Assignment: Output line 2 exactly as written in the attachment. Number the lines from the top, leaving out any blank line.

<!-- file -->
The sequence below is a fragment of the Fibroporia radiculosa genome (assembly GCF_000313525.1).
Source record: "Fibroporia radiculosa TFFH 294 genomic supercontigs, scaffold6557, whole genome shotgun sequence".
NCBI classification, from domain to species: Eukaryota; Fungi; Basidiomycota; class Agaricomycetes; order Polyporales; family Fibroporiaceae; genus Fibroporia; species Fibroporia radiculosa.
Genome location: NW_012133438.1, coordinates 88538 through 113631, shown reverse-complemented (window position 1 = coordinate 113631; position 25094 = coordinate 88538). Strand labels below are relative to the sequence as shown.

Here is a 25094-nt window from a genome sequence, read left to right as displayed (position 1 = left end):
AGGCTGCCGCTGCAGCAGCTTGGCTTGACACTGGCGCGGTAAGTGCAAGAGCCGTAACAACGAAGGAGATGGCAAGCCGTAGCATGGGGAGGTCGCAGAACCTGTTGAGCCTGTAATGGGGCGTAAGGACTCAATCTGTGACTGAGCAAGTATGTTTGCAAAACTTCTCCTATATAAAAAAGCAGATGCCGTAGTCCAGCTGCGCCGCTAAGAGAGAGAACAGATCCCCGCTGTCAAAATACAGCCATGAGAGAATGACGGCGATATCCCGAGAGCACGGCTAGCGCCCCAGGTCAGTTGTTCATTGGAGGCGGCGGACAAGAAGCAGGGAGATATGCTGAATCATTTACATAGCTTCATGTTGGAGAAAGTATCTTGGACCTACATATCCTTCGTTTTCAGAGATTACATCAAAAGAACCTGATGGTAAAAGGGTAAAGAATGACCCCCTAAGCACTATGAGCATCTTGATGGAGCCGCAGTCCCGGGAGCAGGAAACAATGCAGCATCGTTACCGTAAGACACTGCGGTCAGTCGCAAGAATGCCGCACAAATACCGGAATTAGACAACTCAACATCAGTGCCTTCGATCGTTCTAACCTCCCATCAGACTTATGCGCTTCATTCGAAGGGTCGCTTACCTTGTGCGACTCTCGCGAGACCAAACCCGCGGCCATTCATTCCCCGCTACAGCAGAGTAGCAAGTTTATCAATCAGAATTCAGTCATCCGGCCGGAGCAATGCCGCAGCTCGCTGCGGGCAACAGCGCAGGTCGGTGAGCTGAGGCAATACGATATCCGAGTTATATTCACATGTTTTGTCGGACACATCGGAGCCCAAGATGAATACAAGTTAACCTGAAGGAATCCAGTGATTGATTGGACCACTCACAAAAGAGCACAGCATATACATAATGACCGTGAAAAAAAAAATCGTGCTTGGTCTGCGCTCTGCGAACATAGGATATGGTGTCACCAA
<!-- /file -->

Source record: "Fibroporia radiculosa TFFH 294 genomic supercontigs, scaffold6557, whole genome shotgun sequence".